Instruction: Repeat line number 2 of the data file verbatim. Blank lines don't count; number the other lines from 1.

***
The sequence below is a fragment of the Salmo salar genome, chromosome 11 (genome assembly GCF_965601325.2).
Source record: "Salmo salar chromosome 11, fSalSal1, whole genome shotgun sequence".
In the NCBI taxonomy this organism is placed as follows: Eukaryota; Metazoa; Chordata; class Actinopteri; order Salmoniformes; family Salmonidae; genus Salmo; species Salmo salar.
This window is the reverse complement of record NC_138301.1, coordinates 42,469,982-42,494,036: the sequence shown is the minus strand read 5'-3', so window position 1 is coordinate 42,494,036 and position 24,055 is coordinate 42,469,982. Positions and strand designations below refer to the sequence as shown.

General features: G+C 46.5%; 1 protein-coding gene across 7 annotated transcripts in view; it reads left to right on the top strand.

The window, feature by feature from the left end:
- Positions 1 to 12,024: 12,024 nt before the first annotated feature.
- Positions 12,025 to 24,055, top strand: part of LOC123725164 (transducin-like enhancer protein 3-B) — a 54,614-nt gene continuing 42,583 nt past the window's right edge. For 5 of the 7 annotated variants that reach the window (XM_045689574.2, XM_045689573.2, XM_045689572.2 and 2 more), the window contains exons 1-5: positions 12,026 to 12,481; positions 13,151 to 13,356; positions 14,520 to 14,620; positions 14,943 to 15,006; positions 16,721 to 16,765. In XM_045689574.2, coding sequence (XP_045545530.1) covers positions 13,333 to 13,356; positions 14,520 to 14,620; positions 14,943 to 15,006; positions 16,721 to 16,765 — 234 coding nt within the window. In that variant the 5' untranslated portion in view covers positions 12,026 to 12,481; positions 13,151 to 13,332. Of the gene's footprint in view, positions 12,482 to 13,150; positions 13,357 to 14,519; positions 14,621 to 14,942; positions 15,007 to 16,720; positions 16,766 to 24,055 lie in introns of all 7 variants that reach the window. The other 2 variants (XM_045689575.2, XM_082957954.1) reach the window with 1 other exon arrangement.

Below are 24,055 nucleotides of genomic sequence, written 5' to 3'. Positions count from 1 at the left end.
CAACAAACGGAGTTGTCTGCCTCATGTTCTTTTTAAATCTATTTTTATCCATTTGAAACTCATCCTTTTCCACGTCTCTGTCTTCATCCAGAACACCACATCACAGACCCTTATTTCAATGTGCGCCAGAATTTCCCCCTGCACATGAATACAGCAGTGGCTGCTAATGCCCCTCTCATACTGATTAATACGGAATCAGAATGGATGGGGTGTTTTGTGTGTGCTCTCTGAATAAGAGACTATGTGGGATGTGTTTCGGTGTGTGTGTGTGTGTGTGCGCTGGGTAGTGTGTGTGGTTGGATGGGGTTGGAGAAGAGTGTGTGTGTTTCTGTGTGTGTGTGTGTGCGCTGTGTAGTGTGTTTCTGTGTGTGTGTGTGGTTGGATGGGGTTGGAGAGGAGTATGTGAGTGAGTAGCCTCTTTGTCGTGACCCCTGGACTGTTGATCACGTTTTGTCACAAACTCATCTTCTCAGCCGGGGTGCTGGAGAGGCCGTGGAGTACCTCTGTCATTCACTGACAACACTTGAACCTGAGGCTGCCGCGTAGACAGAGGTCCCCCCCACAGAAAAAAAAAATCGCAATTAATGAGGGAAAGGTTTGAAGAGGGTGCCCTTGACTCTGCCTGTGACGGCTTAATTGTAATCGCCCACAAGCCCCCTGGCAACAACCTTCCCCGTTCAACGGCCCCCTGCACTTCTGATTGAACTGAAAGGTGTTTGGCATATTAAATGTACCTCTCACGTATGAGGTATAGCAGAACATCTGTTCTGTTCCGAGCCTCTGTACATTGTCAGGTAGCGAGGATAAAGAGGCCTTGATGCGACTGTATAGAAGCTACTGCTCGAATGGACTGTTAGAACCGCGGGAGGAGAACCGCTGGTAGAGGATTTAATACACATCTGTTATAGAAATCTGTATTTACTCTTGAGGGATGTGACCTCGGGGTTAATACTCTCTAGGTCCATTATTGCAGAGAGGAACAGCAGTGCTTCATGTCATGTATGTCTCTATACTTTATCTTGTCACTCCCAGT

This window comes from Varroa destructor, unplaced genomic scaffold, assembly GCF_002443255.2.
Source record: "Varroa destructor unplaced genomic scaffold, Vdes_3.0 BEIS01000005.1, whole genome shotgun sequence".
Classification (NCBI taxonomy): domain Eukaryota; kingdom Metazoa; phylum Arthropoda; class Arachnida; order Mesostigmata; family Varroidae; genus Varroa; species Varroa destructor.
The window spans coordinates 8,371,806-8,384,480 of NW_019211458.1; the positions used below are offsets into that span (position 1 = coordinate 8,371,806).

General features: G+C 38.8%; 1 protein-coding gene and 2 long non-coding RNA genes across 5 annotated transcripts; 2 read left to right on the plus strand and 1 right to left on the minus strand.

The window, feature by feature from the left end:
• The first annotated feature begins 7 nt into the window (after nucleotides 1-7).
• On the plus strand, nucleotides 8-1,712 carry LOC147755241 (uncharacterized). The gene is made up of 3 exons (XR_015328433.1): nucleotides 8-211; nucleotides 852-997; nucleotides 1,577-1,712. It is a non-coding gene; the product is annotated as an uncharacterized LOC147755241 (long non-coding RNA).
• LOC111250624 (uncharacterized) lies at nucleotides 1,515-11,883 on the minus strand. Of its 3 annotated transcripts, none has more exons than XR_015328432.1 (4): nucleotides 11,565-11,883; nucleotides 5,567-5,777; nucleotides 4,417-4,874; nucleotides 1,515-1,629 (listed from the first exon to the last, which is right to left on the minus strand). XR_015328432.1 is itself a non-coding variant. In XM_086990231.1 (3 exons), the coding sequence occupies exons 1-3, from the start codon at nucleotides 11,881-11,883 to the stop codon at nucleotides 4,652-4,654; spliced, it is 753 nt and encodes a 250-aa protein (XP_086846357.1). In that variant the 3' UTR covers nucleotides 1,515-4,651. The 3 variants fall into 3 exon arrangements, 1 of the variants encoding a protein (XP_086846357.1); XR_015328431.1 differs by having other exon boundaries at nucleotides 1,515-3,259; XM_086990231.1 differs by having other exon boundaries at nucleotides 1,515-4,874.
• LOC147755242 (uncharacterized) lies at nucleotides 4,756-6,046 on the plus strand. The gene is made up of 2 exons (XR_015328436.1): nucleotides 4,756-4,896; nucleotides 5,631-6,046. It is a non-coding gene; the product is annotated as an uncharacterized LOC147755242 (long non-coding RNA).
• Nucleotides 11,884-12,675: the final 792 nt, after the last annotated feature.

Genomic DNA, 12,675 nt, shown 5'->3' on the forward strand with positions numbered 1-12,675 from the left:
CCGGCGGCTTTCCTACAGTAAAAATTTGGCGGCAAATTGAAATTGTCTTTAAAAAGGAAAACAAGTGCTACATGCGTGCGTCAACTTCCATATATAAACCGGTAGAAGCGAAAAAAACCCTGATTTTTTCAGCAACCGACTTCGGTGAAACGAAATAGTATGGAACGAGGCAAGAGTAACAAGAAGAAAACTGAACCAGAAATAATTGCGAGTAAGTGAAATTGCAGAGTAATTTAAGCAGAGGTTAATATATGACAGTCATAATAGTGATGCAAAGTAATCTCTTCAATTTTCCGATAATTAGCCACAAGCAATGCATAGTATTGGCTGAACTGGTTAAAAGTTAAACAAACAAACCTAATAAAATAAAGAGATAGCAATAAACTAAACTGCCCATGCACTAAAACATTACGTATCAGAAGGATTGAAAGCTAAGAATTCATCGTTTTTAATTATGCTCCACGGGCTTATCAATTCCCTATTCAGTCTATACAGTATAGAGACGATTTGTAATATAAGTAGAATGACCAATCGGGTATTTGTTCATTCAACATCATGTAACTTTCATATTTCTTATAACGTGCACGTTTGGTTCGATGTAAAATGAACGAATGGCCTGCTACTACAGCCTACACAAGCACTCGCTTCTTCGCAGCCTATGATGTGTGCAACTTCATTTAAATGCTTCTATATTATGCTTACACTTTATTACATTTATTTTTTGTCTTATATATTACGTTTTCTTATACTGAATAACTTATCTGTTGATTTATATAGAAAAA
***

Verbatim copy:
Source record: "Salmo salar chromosome 11, fSalSal1, whole genome shotgun sequence".